As you may already know, the ticketing process for London 2012 has been clouded in controversy since they went on sale in March. In the first round, two thirds of the applicants missed out, people began feeling conned, and even the Mayor of London missed out on tickets (although I'm sure he will be allowed access to any event he desires). Most people who applied didn't get any tickets, and those who did are still not happy with the tickets they got. If you fall into those categories, this week is your last chance!
For British folks who got nothing the first go-around, a second chance sale of remaining tickets begins this Friday, June 24th, on a first-come, first-serve basis. For those who aren't happy with the tickets they received, a secon…Read more >
In the past few months, the Olympics Wiki has been following the ongoing development, or lack thereof, of a Football team that will represent Great Britain at the 2012 Summer Olympics. Neal Vaughan wrote a great blog post about the situation, to which I refer for a bit of context. There is also a section of the Football 2012 page devoted entirely to the "Team Great Britain Controversy", which includes a poll for those of you who want to have your say (although I strongly encourage commenting below as well). Finally, if you desire a list of pros and cons on the matter, check out this debate. Having said all that, this week was a defining moment for the entire saga in the oddest way possible.
As you may have gathered from the aforementioned l…Read more >
As you may know, our Wiki is not only destined to become the ultimate site for Olympic history, news, and athlete bios, but also the best resource for fans who are traveling to the games. As we round-up information and ramp-up excitement for London 2012, we thought we should provide you with a fresh perspective on the host city. For the scoop on London, we sent travel expert World Wide Nate to do some first-hand research that is both entertaining and informational. The result is the first series of Olympics Wiki Presents; 10 videos about what to do, see, eat, drink, and buy in London, as well as interviews about the 2012 games with people on the street, hopeful athletes, and even the CEO of the Olympic planning committee! We will release a…Read more >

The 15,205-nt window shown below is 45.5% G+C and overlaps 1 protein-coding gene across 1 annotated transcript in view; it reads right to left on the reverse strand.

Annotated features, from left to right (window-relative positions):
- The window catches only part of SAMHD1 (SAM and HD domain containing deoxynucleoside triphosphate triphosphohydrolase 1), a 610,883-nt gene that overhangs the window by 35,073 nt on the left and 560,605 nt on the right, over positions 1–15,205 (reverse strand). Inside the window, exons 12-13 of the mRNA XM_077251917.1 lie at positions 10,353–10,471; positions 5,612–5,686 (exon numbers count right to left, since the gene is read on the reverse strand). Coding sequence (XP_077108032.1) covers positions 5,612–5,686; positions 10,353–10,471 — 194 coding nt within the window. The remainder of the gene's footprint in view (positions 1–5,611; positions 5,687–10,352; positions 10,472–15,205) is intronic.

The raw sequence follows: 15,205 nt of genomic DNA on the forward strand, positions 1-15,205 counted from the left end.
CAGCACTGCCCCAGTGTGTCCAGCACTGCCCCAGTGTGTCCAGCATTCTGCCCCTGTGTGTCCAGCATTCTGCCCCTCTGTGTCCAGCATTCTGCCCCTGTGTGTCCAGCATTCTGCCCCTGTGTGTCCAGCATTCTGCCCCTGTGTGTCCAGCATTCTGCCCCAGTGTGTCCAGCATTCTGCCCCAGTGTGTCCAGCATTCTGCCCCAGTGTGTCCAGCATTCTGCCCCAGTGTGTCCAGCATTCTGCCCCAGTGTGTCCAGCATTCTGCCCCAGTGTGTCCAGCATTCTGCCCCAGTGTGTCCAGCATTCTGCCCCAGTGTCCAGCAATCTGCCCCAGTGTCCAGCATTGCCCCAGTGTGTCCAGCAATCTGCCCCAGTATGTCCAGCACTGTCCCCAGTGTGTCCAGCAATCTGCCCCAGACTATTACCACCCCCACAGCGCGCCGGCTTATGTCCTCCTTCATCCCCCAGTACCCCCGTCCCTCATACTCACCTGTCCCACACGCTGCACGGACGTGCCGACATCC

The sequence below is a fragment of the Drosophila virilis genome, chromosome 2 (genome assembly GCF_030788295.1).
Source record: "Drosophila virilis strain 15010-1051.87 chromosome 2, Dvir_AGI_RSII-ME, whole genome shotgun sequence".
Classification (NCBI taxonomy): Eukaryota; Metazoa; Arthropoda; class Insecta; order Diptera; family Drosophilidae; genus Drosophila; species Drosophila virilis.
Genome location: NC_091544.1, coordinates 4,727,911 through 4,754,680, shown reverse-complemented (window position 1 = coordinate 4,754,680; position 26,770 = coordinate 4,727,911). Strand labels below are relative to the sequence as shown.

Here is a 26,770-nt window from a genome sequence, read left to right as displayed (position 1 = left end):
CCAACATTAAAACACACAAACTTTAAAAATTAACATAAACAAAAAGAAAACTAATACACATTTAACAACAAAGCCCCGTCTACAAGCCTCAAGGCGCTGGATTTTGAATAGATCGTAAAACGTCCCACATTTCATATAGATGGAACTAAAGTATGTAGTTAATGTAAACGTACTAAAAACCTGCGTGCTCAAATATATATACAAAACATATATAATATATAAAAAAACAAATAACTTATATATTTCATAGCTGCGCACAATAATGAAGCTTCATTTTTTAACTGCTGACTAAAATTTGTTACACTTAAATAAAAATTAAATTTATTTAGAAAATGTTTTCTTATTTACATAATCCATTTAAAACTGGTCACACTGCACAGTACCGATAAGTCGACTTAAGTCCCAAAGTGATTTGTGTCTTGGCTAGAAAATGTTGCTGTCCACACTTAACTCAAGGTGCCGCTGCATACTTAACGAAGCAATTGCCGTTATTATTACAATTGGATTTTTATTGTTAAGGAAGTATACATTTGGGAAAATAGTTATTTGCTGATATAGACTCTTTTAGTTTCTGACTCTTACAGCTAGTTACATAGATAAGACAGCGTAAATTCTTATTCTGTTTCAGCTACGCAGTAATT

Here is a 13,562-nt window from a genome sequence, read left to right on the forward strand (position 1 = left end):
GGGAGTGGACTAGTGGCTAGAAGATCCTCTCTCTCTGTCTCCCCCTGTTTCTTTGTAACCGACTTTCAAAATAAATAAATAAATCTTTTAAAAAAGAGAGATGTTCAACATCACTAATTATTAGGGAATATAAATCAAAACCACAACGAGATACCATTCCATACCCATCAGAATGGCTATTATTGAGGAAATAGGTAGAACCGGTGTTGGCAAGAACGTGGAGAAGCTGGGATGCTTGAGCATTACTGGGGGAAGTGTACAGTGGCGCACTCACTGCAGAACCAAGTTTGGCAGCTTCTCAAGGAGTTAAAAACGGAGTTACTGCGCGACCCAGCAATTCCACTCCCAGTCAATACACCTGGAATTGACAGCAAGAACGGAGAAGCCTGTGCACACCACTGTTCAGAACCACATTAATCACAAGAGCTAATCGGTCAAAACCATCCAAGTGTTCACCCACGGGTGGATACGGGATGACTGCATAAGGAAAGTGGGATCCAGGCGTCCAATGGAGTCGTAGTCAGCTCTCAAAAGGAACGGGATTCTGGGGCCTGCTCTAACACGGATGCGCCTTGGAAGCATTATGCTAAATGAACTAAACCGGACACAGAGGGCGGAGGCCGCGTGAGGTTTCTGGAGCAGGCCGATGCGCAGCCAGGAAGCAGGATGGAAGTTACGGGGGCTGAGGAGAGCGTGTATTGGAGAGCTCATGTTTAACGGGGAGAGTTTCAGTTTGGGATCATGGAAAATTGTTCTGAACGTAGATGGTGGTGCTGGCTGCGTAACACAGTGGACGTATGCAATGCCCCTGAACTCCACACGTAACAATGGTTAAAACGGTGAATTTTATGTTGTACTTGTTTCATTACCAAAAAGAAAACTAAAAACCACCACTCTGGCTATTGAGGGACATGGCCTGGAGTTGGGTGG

Earth Day is on April 22nd, and this year's goal is for everyone to pledge an act of green. Examples of such acts can be found on the Earth Day website, where individuals and organizations are being encouraged to make these pledges, so that together we may reach one billion acts of green before the 2012 Earth Summit in Rio de Janeiro, Brazil.
A notable element of this campaign for us here at the Olympics Wiki is the support Earth Day is getting from the world's finest athletes. Many Olympians are getting in on the action as part of the Athletes for Earth network. American representatives include the gold medal-winning, backstroke-master Aaron Peirsol, gold medalist skier Billy Demong, and World Champion freeskier Alison Gannett.
The short video…Read more >
On Monday night, a futuristic countdown clock was unveiled in London's Trafalgar Square, accompanied by fireworks and the usual pomp and circumstance. As "the official time keepers of the Olympics" do every couple of years, Omega devised the clock to provide the busy square with a countdown to the commencement of the 2012 Summer Games. By Tuesday, the clock failed its only mission. On the very day that Olympics tickets went on sale, the countdown ceased for several hours, stalling at 500 days, 7 hours, 6 minutes, and 56 seconds. I expect better from the Swiss, but mistakes happen. We can forgive them. It's just a silly clock.
But wait, the story gets better. The countdown clock was not the only London Olympics-related event on Monday night,…Read more >